2001: A Westfield Odyssey

The mosaic of building works and confused signposts that have  formed large parts of Shepherd’s Bush’s  landscape for the last few years have largely gone to reveal the Westfield shopping centre, finished in October, which is served by four Tube stations and the new Overground station (two minutes’ walk away).


Westfield is yet another shopping centre and yet it isn’t.

It’s true that if you were wanting to visit every shop there, they’d have to add a hotel (there’s a cinema and a public library coming later in the year) – the place is huge. There are touch-screen maps at every corner to help you find what you’re looking for, clusters of seats (including egg chairs) dotted here and there to relieve tiredness and small children can be pushed around in one- or two-seater cars. The size is actually a good thing – it’d have to be a very busy day for Westfield to feel crowded.

The design is big and white, much like the spaceship in 2001, with an undulating glass roof and show-room-esque lighting. This is dimmed slightly in the area they call ‘The Village’, which contains all the designer or more upmarket shops. Here the egg chairs give way to armchairs and examples of photographic art from the in-house gallery. A chap was sitting in one feeding his baby.

Over to Dan!

The selection of shops is something of a combination of high street and Bond Street. The reputation for it being a girls’ shopping paradise is probably about right. Don’t get me wrong though, any chap looking to update his wardrobe won’t return empty-handed by any means, and their branch of Hackett’s looks most enticing. There’s an attractive electronics corners too, featuring an Apple Store (full of teenagers abusing the free net access), a Jessops and a few other retailers.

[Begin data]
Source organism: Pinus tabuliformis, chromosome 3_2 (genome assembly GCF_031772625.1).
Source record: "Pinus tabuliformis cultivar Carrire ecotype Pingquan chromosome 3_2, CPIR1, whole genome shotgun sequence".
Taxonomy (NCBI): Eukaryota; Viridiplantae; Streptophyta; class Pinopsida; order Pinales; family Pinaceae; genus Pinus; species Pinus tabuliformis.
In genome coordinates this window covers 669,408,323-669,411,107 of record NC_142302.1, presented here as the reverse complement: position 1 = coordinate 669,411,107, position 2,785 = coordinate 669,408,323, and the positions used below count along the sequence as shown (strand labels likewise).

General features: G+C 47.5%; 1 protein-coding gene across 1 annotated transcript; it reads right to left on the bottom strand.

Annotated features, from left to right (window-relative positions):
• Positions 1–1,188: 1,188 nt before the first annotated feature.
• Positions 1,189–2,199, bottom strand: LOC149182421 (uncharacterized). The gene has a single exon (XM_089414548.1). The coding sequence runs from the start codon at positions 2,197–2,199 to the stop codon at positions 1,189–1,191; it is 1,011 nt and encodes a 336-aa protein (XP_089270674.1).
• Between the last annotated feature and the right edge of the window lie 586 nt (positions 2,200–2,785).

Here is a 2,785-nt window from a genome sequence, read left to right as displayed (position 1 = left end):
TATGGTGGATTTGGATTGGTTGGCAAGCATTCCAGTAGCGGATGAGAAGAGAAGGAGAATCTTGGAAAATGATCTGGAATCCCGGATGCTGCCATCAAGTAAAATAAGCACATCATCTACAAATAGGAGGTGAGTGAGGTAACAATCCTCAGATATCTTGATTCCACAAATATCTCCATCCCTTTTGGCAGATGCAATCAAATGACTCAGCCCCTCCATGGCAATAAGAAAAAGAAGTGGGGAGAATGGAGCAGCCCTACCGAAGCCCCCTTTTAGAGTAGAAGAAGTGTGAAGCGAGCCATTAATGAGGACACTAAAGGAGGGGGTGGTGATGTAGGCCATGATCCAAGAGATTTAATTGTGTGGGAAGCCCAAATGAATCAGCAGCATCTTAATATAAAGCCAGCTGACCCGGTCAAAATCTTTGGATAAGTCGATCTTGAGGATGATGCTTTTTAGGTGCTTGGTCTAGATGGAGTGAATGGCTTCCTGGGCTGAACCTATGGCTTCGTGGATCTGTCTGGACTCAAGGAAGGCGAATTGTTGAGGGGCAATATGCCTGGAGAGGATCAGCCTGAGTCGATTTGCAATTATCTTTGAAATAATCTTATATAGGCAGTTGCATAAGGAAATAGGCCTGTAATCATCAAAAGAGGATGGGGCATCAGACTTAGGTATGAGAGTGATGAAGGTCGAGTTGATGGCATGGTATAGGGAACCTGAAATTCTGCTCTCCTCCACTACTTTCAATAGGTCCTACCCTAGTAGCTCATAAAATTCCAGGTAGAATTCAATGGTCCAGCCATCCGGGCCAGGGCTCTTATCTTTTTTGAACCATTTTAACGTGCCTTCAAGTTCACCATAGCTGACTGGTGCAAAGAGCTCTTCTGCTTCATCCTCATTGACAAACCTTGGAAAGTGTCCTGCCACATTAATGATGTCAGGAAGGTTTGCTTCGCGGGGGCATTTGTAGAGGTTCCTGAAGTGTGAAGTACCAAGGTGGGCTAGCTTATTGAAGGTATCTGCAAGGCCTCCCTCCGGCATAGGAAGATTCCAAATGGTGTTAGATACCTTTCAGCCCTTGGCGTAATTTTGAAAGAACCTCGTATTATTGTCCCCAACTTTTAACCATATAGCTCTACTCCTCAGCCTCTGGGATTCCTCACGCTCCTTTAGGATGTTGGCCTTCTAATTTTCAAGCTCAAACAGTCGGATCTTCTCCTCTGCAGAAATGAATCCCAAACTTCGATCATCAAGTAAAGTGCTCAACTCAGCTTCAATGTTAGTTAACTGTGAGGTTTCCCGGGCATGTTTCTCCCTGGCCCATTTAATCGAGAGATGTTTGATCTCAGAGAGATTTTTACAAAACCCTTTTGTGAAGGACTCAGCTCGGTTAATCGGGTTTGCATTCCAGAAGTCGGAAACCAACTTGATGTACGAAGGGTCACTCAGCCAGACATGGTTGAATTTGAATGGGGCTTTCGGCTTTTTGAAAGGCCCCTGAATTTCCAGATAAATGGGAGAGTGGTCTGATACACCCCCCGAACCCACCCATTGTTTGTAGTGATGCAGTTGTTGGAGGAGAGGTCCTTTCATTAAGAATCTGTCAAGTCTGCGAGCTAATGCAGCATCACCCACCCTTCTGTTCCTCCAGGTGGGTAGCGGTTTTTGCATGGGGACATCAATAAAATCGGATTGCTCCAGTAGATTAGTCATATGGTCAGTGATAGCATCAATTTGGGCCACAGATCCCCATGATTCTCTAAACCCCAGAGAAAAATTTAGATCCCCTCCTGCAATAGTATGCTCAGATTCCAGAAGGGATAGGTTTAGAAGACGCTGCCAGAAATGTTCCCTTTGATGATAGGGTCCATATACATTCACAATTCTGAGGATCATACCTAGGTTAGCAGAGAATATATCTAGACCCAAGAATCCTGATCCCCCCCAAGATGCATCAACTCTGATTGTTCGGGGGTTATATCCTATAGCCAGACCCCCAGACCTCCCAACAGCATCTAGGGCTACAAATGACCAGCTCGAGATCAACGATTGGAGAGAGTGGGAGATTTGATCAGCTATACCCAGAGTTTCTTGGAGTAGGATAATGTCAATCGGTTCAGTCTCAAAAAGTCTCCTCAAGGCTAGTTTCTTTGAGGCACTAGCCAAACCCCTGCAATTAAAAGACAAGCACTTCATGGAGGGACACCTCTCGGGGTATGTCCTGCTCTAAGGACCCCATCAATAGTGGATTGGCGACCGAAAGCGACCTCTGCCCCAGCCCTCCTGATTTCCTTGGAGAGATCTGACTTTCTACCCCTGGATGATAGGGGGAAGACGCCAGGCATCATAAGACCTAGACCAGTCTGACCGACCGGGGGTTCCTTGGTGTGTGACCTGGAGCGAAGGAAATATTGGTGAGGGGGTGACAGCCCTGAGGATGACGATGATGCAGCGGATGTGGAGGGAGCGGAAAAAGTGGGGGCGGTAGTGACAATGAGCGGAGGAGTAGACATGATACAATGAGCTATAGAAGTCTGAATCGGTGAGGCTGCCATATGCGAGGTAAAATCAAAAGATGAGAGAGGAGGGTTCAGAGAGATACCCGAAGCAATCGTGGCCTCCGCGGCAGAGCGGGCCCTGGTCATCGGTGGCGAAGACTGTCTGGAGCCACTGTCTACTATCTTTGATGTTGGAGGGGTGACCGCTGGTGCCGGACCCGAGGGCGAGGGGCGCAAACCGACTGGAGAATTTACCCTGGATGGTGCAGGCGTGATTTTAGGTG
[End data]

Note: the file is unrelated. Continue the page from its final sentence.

One aspect of many of the shops I enjoyed was the space and the design. Too many shops in the UK are poorly suited for their type of retail; they have to make do with what retail space they can find. This leads to narrow aisles, cafe tables you can scarcely squeeze between and log jams left, right and centre. We began in a Costa Coffee which although not massive, simply worked in terms of design. The tables were all nicely spaced and the flow of people from entrance to barrister and onwards worked without the usual people build-up. Many other shops were the same; it’s so refreshing where well designed space makes the process of retail (which I seldom thoroughly relish) an ease, even a pleasure. Yes, I said it.

The size of Westfield does make it an endurance event, however, and I quite agree that that regular placing of seats is most welcome. The other key feature to enable many hours of energised shopping are the many, many eateries on offer. There are several eating areas, including the route in from the Central/Overground stations and the Mezzanine level. We opted for Fire & Stone, an Italian restaurant with pizzas named and flavours based on cities of the world. This makes for a mind-boggling selection and an array of toppings and flavours unlike any other Italian. After much deliberation I opted for the Sydney – a meat feast of ham and bacon. At first it seemed a little bland and normal but when the seasoning kicked in it became really enjoyable. However next time I try out Fire & Stone (there’s another restaurant in Covent Garden) I think I’ll be more adventurous and may be tempted by the Peking or something fishy from Newfoundland.

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